Whipple’s Disease

As Whipple’s disease is a rare disease, the physician first seeks to rule out other related diseases. They are:
Inflammatory rheumatic (Painful swelling of joints) disease

  • Celiac disease
  • Neurological disorders
  • Intra-abdominal lymphoma
  • Mycobacterium avium complex (in people with AIDS )

What are the Methods of Diagnosis for Whipple’s Disease?

The diagnosis is done mainly by examining the small intestine. The following diagnostic tools are commonly used. They are:

General diagnostic tools include

  • Endoscopy
  • Biopsy (periodic acid-Schiff (PAS) staining is used)

Confirmatory diagnostic tools include

  • Electron microscopy
  • Polymerase chain reaction (PCR)

    – Used mostly to test the presence of bacterial DNA in body fluids> helps in the diagnosis of Neurological Whipple’s disease

Standard course of long-term antibiotics are used to nullify T. whipplei bacteria.

Normally initial treatment with intravenous (IV) antibiotics is given followed by daily oral antibiotic treatment for 1 to 2 years.

Normally a combination of antibiotics containing ceftriaxone (Rocephin) and penicillin G (Pfizerpen) plus streptomycin is given to the patients.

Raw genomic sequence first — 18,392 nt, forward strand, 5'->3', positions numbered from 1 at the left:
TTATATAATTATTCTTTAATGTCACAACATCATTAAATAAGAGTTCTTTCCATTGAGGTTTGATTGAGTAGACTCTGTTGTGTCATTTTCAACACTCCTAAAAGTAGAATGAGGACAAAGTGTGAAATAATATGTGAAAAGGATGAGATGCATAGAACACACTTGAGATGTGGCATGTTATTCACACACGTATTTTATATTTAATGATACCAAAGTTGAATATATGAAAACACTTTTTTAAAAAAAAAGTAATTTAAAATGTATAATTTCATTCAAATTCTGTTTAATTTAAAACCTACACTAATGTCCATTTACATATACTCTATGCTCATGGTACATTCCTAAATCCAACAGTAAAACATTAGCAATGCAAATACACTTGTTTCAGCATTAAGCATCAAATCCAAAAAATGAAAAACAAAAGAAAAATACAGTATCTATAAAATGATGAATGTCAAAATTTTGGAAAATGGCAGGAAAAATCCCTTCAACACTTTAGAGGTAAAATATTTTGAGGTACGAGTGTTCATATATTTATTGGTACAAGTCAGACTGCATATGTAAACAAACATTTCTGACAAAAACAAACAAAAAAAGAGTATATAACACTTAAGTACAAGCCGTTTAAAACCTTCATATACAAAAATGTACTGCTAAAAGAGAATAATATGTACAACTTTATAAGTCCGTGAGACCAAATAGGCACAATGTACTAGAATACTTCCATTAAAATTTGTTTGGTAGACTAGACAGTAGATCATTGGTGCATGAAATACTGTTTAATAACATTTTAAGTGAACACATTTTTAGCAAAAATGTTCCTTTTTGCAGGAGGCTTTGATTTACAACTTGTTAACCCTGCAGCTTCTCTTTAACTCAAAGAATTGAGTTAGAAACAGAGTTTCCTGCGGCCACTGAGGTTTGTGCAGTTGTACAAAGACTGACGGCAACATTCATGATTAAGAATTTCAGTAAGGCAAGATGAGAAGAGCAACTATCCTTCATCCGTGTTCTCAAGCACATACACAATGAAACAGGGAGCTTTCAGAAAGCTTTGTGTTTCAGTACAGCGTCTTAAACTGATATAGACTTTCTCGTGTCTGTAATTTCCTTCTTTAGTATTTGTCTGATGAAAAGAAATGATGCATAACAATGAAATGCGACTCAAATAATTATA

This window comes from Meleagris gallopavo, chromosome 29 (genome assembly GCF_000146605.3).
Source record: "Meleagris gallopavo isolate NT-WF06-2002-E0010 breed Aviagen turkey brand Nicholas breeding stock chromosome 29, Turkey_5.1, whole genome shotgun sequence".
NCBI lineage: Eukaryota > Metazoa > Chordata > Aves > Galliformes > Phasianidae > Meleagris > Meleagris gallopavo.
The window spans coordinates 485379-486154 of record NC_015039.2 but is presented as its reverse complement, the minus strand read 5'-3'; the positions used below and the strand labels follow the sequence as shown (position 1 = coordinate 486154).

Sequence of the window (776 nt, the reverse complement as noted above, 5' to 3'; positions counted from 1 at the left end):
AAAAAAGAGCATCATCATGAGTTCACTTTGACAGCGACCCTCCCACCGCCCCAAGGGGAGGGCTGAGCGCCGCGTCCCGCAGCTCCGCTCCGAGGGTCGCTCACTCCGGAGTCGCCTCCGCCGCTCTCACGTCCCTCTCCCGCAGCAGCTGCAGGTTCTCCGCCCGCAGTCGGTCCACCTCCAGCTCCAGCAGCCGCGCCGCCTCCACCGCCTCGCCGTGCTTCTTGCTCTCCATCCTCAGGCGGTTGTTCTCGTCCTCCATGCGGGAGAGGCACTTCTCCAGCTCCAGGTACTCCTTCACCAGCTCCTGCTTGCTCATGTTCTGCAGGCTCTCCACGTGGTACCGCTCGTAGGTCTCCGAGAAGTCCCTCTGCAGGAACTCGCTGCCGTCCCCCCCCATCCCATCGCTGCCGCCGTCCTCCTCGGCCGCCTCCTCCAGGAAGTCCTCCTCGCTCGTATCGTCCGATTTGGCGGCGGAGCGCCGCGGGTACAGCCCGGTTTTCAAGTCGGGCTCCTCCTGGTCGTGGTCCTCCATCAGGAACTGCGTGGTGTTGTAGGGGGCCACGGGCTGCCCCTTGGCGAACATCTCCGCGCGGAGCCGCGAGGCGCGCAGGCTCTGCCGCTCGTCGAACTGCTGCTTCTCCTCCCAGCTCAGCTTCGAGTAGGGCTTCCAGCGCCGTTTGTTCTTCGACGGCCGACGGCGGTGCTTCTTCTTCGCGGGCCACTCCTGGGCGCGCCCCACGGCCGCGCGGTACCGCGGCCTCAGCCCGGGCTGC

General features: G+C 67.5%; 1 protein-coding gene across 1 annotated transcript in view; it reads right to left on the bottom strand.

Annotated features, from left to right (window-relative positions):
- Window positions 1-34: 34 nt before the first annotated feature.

A combination of Trimethoprim/sulfamethoxazole (Septra, Bactrim) is given to treat neurological complications. This can enter the cerebrospinal fluid and easily reach the brain by crossing the blood brain barrier.

As an alternative even a combination of doxycycline (Vibramycin) and the antimalarial drug hydroxychloroquine (Plaquenil) is given for one year or more. This approach is followed with antibiotics like sulfamethoxazole, Which take longer time for breaching the blood brain barrier.

Prognosis of Whipple’s Disease

The general outcome for Whipple’s disease is very good. All the symptoms start receding within one month of the standard course of treatment. Relapse is not uncommon though . So there is need for constant medical supervision even after the disease is cured. Prognosis however is very poor in people with neurological complications.

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